"one loses one's life in earning a living," a "non-class" of "non-workers"; its aim is not
the appropriation but the abolition of work and the worker. And this is what makes it
a carrier of the future: the abolition of work has no other possible social subject than
this non-class. I do not imply by this that it is already capable of taking the process of
abolishing work under control and of producing a society of liberated time. But I say
that the latter will not be able to be produced without or against it, but only by or with
it. The objection according to which we cannot see how this "non-class" would take
power is irrelevant: its obvious incapacity to take power proves neither that the
working class itself is capable of it (if that were the case, this would be known) nor that
power ought to be taken, rather than reduced and controlled, if not abolished.
To consider the non-class of non-workers as the potential social subject of the
abolition of work does not relieve one of an ideological or ethical choice: the choice is
not between abolishing work or re-establishing complete trades in which each person
can find happiness. The choice is between the liberating and socially controlled
abolition of work or its oppressive and anti-social abolition.
For it is impossible to reverse the general (social, economic and technological)
evolution in order to reinstate complete trades entirely and for everyone, assuring to
autonomous teams of workers the mastery of production and the product, along with
personal enjoyment. The personal character of work is necessarily blunted to the
extent that the production process is socialized. Its socialization necessarily entails a
division of labor, a normalization and standardization of tools, procedures, tasks and
knowledge. Even if, following the current tendency, relatively small and decentralized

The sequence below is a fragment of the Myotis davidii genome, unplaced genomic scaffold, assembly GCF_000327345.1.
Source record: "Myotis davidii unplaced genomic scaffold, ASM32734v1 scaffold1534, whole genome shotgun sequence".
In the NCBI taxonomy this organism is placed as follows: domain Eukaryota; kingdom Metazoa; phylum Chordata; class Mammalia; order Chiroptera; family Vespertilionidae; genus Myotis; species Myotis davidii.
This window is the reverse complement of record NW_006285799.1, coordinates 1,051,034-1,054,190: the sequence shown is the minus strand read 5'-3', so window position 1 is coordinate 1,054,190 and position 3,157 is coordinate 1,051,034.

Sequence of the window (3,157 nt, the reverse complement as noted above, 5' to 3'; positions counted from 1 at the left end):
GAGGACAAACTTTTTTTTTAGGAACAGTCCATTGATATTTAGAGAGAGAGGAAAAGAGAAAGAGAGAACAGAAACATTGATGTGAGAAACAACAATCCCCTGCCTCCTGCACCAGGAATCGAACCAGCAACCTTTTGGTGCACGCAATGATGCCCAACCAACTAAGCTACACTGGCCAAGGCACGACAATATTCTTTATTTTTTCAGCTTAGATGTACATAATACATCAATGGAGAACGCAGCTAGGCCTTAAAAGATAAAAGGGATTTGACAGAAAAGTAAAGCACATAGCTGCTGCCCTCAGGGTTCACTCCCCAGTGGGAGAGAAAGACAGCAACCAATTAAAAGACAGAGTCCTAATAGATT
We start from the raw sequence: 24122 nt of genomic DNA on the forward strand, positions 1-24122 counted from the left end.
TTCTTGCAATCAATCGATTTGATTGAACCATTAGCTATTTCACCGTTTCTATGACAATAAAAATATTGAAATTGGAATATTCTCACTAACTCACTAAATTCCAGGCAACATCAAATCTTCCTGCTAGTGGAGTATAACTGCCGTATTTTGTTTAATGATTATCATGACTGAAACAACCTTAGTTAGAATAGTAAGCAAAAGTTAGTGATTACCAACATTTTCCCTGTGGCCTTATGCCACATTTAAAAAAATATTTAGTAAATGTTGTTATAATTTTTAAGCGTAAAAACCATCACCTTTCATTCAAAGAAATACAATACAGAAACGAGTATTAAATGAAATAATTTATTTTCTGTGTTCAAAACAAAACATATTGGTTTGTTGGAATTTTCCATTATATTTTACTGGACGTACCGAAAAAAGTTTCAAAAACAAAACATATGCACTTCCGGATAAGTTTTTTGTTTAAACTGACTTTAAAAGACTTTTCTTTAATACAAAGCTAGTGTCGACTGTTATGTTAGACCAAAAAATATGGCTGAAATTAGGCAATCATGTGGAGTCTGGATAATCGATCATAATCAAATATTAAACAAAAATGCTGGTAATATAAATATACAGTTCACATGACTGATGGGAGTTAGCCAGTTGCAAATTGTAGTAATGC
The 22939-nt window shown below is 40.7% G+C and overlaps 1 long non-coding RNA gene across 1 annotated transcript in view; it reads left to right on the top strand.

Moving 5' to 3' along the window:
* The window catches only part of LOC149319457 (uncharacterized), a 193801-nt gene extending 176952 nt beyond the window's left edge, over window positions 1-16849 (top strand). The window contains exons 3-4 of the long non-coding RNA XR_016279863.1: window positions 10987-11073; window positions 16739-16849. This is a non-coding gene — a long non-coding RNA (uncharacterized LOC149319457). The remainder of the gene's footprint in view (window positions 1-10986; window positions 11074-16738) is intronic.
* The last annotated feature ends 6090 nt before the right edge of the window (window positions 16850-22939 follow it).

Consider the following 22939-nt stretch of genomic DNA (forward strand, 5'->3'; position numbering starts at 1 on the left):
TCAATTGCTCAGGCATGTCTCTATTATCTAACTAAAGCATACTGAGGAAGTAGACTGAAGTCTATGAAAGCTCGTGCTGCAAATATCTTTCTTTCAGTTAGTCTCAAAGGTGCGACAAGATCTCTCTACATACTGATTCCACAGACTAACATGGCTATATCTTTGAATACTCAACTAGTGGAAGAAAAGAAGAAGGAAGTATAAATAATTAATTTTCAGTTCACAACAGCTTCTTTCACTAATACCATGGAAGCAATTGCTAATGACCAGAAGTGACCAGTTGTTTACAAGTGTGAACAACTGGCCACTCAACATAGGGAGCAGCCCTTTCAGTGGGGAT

units of production replace the industrial mastodons of the past; even if the
brutalizing repetitive tasks are abolished or, when they cannot be, are divided among
the entire population, socially necessary work will never be comparable to the activity
of master craftsmen or artists: a self-determined activity of which each person or team
sovereignly defines the modalities and the object, the inimitable personal touch that
puts one's particular mark on the product. The socialization of production necessarily
implies that the microprocessors or the ball bearings, the sheet iron or the motor fuels
be interchangeable no matter where they were produced, and thus that work as well as
machines have interchangeable characteristics everywhere.
This interchangeability is, moreover, a fundamental condition for the reduction of
the duration of time and the distribution of the necessary social work among the whole
population. The proposition, as old as the labor movement, that tends to obtain a 20
percent reduction of work time by hiring a corresponding number of supplementary
workers, implicitly supposes the interchangeability of workers and their work. If 1,000
people working 32 hours can do the work for which 800 people working 40 hours
would be enough, this work must not require irreplaceable personal qualities of those
who do it. On the contrary, it is the employers who are opponents of a reduction of
working time who declare it to be technically impossible under the pretext that there
are not enough workers with the required qualities.
The depersonalization, standardization and division of labor are thus at once what
permits the reduction of the working time and what makes it desirable: each person's
work can be reduced because others can do it instead of one, and it ought to be

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reduced so that I can have different, more personal activities.
In other words, the heteronomy of work, a consequence of its socialization and its
multiplied production, is also what makes possible and desirable the liberation of
time, the expansion of autonomous activities. To believe that "self-management" can
make work complex, personal and enjoyable for everyone is a dangerous illusion
In every complex society, the nature, modalities and object of work are, to a great
extent, determined by necessities over which individuals and teams have but a feeble
grip. They can, of course, succeed in "self-managing" the production plants, in
self-determining the working conditions, co-determining the conception of machines
and the definition of tasks. But as a whole these remain no less heterodetermined by
the social process of production, i.e., by society insofar as it itself is a big machine.
Workers' control (erroneously called workers' "self-management") in reality consists
only in self-determining the modalities of heterodetermination: the workers apportion
and define their tasks within the framework of a division of labor pre-established on